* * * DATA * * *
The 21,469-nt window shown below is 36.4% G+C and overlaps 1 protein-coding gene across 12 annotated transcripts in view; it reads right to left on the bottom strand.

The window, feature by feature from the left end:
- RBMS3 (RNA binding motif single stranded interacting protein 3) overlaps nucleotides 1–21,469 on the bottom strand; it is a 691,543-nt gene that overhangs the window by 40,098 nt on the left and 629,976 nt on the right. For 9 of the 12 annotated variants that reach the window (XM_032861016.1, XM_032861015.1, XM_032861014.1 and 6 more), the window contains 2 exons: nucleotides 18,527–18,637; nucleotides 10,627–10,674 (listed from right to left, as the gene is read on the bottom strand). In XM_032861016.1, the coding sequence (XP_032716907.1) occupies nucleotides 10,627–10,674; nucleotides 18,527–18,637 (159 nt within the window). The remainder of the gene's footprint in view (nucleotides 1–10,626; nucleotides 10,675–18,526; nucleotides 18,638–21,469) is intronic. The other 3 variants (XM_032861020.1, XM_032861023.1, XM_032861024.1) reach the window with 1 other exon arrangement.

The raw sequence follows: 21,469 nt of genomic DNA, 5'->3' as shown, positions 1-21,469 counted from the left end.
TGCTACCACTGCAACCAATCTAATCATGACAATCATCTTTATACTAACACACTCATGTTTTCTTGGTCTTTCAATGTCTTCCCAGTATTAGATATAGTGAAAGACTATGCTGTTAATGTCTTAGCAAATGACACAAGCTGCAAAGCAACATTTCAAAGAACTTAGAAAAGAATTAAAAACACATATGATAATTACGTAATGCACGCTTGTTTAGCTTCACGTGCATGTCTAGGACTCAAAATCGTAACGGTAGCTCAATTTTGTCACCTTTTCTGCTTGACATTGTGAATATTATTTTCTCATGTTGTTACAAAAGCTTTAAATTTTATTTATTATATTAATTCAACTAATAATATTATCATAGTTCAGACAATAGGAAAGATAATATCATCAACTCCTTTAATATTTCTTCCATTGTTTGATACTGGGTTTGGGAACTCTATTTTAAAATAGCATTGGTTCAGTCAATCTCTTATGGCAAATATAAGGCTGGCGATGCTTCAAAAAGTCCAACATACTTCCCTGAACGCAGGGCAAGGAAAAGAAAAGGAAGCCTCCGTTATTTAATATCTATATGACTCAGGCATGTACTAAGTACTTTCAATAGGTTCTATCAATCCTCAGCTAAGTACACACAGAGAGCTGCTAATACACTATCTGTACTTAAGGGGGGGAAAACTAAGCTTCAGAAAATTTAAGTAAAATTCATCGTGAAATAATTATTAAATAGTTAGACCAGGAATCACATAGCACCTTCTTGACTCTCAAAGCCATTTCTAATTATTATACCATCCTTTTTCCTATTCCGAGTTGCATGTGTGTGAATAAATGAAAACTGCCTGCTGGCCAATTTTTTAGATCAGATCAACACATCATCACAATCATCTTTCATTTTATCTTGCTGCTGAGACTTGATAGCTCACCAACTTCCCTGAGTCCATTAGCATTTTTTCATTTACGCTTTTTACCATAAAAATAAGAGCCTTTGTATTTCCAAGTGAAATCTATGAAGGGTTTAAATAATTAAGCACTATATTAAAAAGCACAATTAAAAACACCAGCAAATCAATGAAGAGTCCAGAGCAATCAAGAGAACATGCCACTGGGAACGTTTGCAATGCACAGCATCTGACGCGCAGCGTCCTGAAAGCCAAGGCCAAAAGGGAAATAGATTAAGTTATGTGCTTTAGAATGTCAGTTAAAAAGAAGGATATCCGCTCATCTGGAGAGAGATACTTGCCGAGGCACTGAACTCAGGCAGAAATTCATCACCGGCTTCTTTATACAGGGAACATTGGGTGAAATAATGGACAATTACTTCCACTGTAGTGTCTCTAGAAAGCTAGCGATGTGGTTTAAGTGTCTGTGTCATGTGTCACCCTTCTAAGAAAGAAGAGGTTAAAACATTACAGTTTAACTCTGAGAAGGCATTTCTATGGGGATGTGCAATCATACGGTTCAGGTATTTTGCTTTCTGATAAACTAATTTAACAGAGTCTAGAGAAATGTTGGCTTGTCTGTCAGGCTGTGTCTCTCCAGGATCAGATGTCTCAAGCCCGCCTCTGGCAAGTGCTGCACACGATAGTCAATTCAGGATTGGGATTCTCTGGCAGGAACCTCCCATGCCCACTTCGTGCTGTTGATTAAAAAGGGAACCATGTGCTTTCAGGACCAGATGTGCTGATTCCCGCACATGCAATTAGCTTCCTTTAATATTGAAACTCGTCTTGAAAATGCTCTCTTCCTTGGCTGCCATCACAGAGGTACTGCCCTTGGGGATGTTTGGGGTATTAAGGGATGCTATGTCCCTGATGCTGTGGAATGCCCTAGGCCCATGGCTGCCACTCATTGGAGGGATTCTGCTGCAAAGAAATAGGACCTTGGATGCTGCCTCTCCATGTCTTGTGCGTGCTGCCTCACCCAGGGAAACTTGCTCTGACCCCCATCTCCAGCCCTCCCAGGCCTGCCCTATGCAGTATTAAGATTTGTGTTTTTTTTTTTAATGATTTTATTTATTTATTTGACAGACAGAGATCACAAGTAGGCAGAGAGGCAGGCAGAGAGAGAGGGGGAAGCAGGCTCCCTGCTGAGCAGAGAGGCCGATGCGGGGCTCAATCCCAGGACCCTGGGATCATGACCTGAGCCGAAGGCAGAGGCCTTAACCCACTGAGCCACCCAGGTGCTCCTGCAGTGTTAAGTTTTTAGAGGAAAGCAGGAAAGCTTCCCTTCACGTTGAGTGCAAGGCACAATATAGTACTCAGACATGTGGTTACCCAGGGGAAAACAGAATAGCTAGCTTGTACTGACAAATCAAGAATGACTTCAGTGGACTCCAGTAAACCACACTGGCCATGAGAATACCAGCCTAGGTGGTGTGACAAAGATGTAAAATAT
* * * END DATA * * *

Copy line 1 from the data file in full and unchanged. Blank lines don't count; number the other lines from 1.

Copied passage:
The 21,469-nt window shown below is 36.4% G+C and overlaps 1 protein-coding gene across 12 annotated transcripts in view; it reads right to left on the bottom strand.